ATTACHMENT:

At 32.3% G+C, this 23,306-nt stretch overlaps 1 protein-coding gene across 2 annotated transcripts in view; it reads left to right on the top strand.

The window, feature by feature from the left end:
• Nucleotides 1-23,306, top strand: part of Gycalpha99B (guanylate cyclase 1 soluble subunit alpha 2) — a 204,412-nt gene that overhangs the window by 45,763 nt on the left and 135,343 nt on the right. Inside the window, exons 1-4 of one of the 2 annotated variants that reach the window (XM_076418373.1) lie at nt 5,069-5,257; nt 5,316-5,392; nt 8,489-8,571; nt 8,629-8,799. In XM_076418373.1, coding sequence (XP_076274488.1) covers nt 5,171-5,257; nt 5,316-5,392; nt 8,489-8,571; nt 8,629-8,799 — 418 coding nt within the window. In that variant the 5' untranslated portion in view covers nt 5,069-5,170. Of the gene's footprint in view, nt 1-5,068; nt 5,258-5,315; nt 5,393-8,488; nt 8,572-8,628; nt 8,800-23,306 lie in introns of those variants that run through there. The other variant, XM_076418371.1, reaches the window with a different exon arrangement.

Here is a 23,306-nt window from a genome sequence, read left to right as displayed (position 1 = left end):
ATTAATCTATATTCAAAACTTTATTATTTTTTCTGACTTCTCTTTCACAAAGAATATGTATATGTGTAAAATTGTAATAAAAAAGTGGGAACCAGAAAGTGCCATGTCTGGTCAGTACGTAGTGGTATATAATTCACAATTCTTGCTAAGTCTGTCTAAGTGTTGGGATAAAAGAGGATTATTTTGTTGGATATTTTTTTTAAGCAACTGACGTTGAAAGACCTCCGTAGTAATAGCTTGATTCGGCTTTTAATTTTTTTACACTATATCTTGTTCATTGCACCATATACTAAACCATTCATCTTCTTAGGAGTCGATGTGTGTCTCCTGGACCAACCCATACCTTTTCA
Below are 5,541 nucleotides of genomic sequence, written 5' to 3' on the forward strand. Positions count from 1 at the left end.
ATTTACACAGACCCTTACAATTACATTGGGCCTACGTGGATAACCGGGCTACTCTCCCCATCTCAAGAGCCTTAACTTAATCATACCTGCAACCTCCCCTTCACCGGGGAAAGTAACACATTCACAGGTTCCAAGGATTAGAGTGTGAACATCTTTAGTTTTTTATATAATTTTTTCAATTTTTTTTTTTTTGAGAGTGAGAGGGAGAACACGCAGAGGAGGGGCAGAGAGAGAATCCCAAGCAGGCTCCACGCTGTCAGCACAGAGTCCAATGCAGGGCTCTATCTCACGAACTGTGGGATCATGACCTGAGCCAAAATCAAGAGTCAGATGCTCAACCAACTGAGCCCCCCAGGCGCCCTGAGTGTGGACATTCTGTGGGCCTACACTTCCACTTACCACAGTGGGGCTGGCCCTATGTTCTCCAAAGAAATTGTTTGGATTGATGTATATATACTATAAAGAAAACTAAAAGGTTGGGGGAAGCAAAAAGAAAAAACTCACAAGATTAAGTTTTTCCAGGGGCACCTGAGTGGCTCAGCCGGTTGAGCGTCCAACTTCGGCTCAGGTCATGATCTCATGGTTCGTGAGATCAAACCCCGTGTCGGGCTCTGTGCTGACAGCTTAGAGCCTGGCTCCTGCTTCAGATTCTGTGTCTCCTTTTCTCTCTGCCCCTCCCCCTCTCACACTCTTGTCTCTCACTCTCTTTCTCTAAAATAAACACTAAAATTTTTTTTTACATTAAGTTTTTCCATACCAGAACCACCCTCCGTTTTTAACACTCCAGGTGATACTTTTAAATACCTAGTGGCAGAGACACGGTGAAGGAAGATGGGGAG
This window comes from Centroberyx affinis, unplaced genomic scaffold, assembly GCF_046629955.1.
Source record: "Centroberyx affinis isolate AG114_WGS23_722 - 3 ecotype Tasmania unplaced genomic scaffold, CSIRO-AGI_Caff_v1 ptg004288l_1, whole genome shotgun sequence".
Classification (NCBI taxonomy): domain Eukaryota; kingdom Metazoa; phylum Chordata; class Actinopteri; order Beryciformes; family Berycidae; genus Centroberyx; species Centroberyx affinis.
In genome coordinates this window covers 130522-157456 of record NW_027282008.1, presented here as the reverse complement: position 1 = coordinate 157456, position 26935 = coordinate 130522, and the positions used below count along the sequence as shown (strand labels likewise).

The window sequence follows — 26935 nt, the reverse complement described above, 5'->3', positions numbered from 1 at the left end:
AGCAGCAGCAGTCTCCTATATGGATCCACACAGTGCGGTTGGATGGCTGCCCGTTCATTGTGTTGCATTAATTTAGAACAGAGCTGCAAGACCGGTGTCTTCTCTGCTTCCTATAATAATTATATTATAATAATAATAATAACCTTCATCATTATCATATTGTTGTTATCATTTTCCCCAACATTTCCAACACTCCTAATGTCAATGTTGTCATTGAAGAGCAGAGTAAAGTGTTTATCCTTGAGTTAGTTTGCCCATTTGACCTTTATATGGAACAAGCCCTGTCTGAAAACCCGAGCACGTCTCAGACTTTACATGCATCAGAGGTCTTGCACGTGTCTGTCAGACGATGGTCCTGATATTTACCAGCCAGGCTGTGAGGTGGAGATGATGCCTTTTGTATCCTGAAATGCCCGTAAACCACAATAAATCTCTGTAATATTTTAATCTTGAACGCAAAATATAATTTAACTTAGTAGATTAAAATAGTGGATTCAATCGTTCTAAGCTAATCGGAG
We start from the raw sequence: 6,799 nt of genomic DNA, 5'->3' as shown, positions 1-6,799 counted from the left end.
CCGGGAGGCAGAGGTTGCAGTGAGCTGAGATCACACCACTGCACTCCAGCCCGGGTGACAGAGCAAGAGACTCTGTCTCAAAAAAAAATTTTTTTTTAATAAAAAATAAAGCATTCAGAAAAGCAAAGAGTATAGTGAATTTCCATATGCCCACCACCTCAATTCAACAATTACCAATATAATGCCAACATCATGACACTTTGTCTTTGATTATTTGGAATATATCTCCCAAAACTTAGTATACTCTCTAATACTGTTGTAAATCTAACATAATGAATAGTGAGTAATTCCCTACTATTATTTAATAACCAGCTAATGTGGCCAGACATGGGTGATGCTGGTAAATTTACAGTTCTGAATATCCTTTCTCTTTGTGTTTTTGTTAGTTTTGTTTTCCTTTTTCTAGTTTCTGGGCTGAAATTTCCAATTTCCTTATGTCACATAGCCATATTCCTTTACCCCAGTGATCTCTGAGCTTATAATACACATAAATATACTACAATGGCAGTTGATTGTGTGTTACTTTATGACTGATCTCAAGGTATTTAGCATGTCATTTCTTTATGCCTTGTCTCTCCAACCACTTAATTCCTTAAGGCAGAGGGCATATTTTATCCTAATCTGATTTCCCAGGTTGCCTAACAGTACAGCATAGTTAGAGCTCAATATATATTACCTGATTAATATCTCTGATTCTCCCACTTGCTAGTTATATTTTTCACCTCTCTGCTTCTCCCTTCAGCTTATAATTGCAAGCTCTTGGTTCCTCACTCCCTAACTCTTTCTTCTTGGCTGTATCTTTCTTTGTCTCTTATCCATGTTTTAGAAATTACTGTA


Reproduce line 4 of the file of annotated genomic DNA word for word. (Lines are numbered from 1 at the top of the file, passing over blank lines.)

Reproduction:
Here is a 23,306-nt window from a genome sequence, read left to right as displayed (position 1 = left end):